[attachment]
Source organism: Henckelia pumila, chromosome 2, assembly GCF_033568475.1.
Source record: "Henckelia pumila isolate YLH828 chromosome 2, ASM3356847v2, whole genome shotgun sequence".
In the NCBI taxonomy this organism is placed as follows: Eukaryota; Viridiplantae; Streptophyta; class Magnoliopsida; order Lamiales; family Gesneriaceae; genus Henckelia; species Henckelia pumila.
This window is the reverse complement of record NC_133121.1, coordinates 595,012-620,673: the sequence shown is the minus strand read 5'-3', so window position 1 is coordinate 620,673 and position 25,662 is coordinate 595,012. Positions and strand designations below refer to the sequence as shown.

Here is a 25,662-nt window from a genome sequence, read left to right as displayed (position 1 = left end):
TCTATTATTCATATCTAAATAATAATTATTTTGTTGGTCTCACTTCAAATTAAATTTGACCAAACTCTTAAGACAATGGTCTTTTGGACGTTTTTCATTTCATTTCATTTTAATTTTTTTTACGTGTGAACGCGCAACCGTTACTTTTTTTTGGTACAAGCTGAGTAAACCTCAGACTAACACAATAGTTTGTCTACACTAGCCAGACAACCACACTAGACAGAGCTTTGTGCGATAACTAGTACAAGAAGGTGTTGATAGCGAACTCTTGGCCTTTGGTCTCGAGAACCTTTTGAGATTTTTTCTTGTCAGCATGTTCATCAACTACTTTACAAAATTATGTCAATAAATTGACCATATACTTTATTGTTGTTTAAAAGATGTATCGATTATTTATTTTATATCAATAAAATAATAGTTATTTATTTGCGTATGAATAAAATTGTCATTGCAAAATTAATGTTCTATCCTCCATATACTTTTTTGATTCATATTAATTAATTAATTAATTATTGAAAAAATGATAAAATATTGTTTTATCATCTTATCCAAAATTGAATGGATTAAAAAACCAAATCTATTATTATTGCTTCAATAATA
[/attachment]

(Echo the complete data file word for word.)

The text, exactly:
Source organism: Henckelia pumila, chromosome 2, assembly GCF_033568475.1.
Source record: "Henckelia pumila isolate YLH828 chromosome 2, ASM3356847v2, whole genome shotgun sequence".
In the NCBI taxonomy this organism is placed as follows: Eukaryota; Viridiplantae; Streptophyta; class Magnoliopsida; order Lamiales; family Gesneriaceae; genus Henckelia; species Henckelia pumila.
This window is the reverse complement of record NC_133121.1, coordinates 595,012-620,673: the sequence shown is the minus strand read 5'-3', so window position 1 is coordinate 620,673 and position 25,662 is coordinate 595,012. Positions and strand designations below refer to the sequence as shown.

Here is a 25,662-nt window from a genome sequence, read left to right as displayed (position 1 = left end):
TCTATTATTCATATCTAAATAATAATTATTTTGTTGGTCTCACTTCAAATTAAATTTGACCAAACTCTTAAGACAATGGTCTTTTGGACGTTTTTCATTTCATTTCATTTTAATTTTTTTTACGTGTGAACGCGCAACCGTTACTTTTTTTTGGTACAAGCTGAGTAAACCTCAGACTAACACAATAGTTTGTCTACACTAGCCAGACAACCACACTAGACAGAGCTTTGTGCGATAACTAGTACAAGAAGGTGTTGATAGCGAACTCTTGGCCTTTGGTCTCGAGAACCTTTTGAGATTTTTTCTTGTCAGCATGTTCATCAACTACTTTACAAAATTATGTCAATAAATTGACCATATACTTTATTGTTGTTTAAAAGATGTATCGATTATTTATTTTATATCAATAAAATAATAGTTATTTATTTGCGTATGAATAAAATTGTCATTGCAAAATTAATGTTCTATCCTCCATATACTTTTTTGATTCATATTAATTAATTAATTAATTATTGAAAAAATGATAAAATATTGTTTTATCATCTTATCCAAAATTGAATGGATTAAAAAACCAAATCTATTATTATTGCTTCAATAATA